LISBON — Nick Benoit said he wanted to fill a need in the community. He wanted to open in time for Thanksgiving. And he wanted to do it while he was still 25.

He did it.

Benoit, who turns 26 the day after Thanksgiving, opened Benoit’s Bakery & Wine Cellar this week in space behind Benoit’s Farm Stand on outer Lisbon Street.

At a soft opening Wednesday night, “we had just under 300 people come through the door, something I wasn’t prepared for,” he said.

He spent more than a year transforming the former greenhouse with grass growing on the floor to a brightly-lit bakery with a fudge counter, a deli display that will eventually be filled with 25 to 30 different cheeses, space for artisan breads, pies, muffins, bagels and glass cases filled with pastries. The wine cellar, set apart by murals, has 500 different labels.

Benoit said he was careful to make sure the shop has a price-point for everyone. Wines are $3 to $300. Many pastries come in two sizes, like the large cream puff for $1.80 and the bite-size puff for 45 cents.

Two bakers, Coz Hobart and Lisa Blackstone, make everything on site.

“I’ve been learning to make doughnuts,” Benoit said. “It’s really rewarding to start with a bag of flour and end with a product people are craving.”

Benoit opened the farm stand three years ago, almost accidentally. He said he leased the building with the intention of doing something, but wasn’t sure what, and started leaving apples from his family’s orchard out front as a convenient pickup point for markets and farm stands. Passers-by mistook it for a farm stand, grabbing the apples and leaving money behind. Inspired, he bought vegetables from nearby farms and put out a sign.

He spent that next winter getting the space ready inside and out. When pies and other baked goods sold well, Benoit said he began thinking about the bakery. He bounced the idea off family friends, the Grants behind Grant’s Bakery in Lewiston.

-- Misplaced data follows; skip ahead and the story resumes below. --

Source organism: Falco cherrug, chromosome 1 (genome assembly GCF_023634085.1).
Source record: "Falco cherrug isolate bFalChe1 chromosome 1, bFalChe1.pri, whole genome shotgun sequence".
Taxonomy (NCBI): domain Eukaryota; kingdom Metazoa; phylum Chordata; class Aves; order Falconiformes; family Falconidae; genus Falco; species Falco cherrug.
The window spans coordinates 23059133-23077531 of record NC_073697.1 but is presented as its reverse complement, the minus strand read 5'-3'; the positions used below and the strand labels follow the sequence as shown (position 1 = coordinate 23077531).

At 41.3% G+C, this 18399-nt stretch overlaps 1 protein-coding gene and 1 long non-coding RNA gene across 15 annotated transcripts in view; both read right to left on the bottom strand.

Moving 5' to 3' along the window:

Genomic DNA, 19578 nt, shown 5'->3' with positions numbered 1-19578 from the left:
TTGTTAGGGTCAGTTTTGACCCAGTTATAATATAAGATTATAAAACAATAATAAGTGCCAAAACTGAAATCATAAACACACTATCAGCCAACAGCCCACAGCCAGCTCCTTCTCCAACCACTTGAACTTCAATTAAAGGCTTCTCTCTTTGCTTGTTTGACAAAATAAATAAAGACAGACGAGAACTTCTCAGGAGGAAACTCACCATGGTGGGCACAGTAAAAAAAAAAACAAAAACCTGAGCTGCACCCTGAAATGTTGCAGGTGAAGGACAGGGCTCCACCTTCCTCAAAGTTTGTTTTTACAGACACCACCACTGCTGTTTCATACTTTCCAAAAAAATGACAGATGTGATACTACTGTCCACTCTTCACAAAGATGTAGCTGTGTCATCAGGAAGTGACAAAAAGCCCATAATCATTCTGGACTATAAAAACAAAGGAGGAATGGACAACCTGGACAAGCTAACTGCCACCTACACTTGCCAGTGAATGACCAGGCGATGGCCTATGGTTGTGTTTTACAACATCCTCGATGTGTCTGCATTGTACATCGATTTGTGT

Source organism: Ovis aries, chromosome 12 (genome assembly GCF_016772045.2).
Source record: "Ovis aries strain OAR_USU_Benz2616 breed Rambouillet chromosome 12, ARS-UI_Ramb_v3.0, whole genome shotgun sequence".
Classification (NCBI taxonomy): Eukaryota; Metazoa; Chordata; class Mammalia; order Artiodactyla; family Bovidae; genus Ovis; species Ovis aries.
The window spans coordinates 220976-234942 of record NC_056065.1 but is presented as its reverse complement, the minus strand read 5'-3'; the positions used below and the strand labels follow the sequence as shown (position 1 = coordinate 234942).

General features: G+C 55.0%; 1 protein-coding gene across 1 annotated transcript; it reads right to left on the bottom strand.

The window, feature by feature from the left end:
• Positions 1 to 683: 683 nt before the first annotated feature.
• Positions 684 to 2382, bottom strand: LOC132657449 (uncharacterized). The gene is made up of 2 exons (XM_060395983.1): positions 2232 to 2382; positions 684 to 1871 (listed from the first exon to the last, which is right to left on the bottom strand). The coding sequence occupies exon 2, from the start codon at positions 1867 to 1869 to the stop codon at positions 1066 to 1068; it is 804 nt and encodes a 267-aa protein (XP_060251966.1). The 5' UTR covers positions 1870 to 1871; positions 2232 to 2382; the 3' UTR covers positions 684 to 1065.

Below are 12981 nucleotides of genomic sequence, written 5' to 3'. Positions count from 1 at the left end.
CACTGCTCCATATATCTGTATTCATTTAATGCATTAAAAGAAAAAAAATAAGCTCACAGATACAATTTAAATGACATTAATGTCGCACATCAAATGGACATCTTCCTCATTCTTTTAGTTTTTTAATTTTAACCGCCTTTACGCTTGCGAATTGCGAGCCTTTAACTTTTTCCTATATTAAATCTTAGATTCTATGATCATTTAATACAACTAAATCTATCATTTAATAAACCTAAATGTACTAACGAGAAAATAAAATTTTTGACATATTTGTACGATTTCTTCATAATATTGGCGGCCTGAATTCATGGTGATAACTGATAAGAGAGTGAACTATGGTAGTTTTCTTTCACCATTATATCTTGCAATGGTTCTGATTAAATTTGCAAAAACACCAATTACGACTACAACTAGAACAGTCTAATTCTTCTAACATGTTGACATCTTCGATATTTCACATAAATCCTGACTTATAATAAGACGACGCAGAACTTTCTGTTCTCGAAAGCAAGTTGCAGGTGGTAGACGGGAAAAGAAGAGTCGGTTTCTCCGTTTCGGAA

“They came right out and said it’s a lot of hours and it’s a lot of work — they were definitely right,” Benoit said. “It’s still a venture I like.”

Benoit’s Bakery & Wine Cellar is in the same facility as the farm stand, but a separate business (there’s a 4-foot drop where the two spaces are married). Benoit and General Manager Greg Hird are working the counter, for now.

Benoit said he plans to add soups, chowders, bean specials and salmon and chicken pot pies.

His mother, Lewiston City Councilor Renee Bernier, opened her business, The Basket Shed, at 25. It’s why that age became his own goal.

“The main goal was to get the Thanksgiving traffic, but in the back of my mind, (I’m thinking) I have another week to say, ‘I did it, too,”” Benoit said. “I’ve put in some crazy hours.”

The bakery is open 6 a.m. to 6 p.m. every day, the farm stand 8 a.m. to 6 p.m. every day.

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